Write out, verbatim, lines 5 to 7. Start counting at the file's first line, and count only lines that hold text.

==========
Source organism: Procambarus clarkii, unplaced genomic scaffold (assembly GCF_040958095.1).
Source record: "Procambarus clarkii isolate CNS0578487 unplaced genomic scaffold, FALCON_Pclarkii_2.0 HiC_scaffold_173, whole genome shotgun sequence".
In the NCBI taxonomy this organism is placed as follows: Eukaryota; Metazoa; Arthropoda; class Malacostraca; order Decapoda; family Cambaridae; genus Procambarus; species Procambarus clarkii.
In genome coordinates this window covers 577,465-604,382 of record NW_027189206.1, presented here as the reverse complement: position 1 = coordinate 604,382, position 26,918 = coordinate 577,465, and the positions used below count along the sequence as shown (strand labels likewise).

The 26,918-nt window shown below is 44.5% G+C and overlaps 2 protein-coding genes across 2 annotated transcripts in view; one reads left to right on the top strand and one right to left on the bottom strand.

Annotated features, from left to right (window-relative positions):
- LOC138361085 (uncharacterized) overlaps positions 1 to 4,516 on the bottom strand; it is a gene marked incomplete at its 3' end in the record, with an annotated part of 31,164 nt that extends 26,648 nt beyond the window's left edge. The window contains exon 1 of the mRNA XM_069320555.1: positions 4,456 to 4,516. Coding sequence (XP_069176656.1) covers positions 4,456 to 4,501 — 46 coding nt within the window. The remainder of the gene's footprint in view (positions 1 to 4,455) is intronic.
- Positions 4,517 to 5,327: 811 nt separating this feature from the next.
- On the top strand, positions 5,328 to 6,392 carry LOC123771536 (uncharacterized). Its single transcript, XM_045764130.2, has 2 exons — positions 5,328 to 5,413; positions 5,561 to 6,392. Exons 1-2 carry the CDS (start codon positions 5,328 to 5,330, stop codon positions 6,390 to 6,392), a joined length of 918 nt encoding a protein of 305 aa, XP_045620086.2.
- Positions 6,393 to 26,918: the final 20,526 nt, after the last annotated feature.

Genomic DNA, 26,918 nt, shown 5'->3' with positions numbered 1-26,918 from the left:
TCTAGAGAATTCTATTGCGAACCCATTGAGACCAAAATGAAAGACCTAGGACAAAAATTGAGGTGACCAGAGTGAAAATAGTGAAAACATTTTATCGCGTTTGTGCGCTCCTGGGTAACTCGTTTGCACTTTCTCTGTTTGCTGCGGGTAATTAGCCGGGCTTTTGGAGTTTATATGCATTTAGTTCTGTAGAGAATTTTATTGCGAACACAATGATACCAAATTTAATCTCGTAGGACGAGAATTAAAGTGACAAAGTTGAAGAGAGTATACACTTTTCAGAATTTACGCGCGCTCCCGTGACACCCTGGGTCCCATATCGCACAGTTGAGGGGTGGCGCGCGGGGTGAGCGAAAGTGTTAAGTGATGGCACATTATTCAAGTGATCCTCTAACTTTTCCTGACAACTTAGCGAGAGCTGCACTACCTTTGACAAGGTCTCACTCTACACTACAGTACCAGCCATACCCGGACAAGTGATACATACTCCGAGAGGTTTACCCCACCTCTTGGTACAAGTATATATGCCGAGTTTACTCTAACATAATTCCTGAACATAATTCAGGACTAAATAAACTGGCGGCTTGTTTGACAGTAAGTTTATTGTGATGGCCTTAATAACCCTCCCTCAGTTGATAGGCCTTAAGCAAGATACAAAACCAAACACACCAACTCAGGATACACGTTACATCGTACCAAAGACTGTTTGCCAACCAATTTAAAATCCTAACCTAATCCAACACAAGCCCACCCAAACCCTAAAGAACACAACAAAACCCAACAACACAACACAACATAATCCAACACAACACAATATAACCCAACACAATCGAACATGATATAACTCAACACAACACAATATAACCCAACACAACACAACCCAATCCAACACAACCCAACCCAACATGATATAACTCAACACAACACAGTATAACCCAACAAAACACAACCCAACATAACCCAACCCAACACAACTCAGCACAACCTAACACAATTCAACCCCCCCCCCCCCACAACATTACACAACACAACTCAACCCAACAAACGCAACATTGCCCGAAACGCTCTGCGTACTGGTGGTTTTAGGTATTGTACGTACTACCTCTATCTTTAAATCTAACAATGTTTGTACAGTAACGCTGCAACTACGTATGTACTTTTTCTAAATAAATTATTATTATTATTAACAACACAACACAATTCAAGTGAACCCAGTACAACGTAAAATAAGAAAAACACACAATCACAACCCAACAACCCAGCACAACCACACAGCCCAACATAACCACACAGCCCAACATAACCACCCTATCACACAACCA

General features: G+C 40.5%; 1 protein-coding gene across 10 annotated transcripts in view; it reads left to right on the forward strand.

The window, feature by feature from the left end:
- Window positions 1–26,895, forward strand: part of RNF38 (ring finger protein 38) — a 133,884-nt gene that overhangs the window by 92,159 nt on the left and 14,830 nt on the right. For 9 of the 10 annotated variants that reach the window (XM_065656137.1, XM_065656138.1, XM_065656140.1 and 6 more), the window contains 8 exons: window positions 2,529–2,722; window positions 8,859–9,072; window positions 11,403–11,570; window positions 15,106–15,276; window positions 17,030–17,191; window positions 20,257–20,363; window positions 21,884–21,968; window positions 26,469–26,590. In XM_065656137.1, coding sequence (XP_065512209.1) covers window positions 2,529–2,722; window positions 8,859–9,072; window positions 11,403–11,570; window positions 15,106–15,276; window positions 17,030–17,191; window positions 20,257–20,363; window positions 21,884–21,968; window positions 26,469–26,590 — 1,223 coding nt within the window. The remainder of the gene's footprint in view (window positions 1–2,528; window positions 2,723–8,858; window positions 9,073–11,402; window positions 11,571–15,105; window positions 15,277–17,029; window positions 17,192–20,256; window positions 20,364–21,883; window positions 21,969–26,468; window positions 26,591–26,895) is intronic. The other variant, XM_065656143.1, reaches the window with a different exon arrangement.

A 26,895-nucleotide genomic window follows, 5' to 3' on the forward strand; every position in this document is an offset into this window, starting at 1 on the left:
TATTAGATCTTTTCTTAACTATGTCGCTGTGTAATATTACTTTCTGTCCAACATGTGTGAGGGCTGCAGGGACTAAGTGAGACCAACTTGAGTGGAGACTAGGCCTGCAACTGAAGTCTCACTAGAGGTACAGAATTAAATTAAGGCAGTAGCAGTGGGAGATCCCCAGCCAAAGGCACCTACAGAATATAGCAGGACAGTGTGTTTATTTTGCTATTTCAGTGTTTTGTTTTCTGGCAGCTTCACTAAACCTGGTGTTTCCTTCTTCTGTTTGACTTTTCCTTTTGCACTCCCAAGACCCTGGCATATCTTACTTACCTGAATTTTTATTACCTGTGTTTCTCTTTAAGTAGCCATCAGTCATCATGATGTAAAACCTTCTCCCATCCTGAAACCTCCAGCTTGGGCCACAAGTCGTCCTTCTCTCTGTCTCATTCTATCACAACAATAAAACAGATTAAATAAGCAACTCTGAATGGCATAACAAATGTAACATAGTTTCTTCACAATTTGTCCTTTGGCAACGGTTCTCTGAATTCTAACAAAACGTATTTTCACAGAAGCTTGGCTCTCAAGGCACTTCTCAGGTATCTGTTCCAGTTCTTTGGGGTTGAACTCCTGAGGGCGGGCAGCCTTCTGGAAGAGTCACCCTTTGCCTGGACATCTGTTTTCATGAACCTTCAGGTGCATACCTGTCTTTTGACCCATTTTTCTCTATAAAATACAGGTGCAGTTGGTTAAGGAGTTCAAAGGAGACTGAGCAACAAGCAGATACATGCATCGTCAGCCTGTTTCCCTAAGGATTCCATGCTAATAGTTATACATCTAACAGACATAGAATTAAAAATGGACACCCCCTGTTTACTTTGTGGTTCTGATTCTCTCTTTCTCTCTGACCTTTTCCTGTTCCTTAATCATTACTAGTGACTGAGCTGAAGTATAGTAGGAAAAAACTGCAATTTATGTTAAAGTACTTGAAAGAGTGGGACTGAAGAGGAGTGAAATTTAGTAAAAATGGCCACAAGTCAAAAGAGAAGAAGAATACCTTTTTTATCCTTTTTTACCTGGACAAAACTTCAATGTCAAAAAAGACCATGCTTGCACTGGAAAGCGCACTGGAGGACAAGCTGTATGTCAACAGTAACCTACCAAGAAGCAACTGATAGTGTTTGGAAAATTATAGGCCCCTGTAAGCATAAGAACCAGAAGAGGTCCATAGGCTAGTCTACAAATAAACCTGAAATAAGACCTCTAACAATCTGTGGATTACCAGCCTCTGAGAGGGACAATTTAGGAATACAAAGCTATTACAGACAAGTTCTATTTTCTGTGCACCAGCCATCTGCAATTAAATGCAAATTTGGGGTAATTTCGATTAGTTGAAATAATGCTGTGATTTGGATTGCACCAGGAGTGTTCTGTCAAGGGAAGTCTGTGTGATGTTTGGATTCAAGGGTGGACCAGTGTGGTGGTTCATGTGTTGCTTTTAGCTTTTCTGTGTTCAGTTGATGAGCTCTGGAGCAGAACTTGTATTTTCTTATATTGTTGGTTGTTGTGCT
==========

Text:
The 26,918-nt window shown below is 44.5% G+C and overlaps 2 protein-coding genes across 2 annotated transcripts in view; one reads left to right on the top strand and one right to left on the bottom strand.

Annotated features, from left to right (window-relative positions):
- LOC138361085 (uncharacterized) overlaps positions 1 to 4,516 on the bottom strand; it is a gene marked incomplete at its 3' end in the record, with an annotated part of 31,164 nt that extends 26,648 nt beyond the window's left edge. The window contains exon 1 of the mRNA XM_069320555.1: positions 4,456 to 4,516. Coding sequence (XP_069176656.1) covers positions 4,456 to 4,501 — 46 coding nt within the window. The remainder of the gene's footprint in view (positions 1 to 4,455) is intronic.